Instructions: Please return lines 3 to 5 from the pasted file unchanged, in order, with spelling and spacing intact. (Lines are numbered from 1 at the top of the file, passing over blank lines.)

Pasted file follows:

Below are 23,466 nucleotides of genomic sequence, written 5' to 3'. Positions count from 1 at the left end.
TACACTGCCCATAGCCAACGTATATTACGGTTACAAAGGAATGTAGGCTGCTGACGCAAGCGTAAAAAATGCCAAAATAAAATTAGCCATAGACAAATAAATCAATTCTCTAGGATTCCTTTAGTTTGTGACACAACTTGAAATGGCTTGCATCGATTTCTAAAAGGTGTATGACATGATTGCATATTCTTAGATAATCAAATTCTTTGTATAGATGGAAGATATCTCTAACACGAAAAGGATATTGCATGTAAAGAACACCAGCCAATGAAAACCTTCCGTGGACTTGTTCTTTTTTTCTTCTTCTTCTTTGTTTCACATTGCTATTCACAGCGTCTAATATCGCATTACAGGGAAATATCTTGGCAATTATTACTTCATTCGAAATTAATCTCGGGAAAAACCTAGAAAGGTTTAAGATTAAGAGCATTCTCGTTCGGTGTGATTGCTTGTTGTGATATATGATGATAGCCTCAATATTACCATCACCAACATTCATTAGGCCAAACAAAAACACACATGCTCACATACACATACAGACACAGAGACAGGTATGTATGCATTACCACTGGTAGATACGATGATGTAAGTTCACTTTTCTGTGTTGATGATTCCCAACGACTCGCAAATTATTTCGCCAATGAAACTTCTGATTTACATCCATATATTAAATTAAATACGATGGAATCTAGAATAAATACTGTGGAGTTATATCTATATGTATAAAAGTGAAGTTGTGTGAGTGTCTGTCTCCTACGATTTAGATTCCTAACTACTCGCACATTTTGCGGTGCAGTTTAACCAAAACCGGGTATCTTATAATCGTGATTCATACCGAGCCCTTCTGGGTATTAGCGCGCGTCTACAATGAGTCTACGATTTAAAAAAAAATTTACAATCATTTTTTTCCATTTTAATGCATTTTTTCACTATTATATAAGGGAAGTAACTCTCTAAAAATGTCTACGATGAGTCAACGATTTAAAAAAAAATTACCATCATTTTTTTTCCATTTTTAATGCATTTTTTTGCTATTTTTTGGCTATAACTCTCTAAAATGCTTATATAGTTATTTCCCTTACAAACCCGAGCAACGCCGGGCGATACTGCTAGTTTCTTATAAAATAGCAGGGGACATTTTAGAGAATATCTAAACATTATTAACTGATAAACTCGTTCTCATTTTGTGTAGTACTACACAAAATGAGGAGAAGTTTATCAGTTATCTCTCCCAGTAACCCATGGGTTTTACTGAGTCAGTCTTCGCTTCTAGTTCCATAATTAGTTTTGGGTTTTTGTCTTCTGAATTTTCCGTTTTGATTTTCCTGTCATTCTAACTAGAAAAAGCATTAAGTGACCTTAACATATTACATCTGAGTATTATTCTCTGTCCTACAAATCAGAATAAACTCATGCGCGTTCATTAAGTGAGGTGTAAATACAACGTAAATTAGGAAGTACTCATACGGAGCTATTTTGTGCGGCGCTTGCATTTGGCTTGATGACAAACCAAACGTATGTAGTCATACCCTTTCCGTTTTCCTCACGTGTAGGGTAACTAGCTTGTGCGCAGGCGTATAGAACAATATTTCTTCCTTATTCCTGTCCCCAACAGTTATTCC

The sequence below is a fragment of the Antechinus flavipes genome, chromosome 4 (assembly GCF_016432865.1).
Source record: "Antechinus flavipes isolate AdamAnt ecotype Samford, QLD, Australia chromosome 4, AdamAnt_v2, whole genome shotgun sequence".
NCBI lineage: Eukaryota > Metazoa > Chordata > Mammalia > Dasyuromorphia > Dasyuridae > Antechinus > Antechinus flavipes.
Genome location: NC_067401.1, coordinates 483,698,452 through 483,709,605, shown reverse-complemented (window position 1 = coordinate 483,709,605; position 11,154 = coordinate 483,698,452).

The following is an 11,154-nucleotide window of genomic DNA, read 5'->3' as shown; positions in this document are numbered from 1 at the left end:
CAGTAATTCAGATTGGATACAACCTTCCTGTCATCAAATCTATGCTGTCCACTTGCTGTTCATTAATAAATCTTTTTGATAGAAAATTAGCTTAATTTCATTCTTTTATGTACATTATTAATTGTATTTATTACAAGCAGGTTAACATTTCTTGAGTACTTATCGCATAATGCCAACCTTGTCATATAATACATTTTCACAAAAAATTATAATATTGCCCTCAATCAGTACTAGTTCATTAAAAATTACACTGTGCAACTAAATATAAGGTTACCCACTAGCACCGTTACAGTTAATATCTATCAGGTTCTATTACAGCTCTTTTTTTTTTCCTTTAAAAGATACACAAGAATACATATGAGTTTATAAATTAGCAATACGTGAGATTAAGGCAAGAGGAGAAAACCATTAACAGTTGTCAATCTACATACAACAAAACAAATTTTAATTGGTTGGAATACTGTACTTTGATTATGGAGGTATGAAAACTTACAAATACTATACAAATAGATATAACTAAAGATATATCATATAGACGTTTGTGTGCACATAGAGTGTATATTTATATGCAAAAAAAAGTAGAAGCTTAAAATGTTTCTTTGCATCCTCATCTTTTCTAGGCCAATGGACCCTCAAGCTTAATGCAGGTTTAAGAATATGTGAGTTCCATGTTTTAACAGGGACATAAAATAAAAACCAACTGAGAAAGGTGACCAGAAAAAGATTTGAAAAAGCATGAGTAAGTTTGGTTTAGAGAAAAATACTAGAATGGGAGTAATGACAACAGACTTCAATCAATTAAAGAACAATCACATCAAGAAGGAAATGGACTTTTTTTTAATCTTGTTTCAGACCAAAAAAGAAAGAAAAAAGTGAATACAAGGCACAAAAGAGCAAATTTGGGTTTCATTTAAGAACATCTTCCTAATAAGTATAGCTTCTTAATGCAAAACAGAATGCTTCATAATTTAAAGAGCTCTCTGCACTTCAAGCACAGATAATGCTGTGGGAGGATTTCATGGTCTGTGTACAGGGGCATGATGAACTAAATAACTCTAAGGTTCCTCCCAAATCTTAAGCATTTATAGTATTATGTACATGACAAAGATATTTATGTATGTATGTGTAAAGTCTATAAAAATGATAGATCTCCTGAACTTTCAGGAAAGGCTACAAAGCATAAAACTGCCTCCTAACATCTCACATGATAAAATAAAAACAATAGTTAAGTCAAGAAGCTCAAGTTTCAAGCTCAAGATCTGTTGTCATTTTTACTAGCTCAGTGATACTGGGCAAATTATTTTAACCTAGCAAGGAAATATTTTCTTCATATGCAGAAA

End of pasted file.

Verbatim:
The sequence below is a fragment of the Antechinus flavipes genome, chromosome 4 (assembly GCF_016432865.1).
Source record: "Antechinus flavipes isolate AdamAnt ecotype Samford, QLD, Australia chromosome 4, AdamAnt_v2, whole genome shotgun sequence".
NCBI lineage: Eukaryota > Metazoa > Chordata > Mammalia > Dasyuromorphia > Dasyuridae > Antechinus > Antechinus flavipes.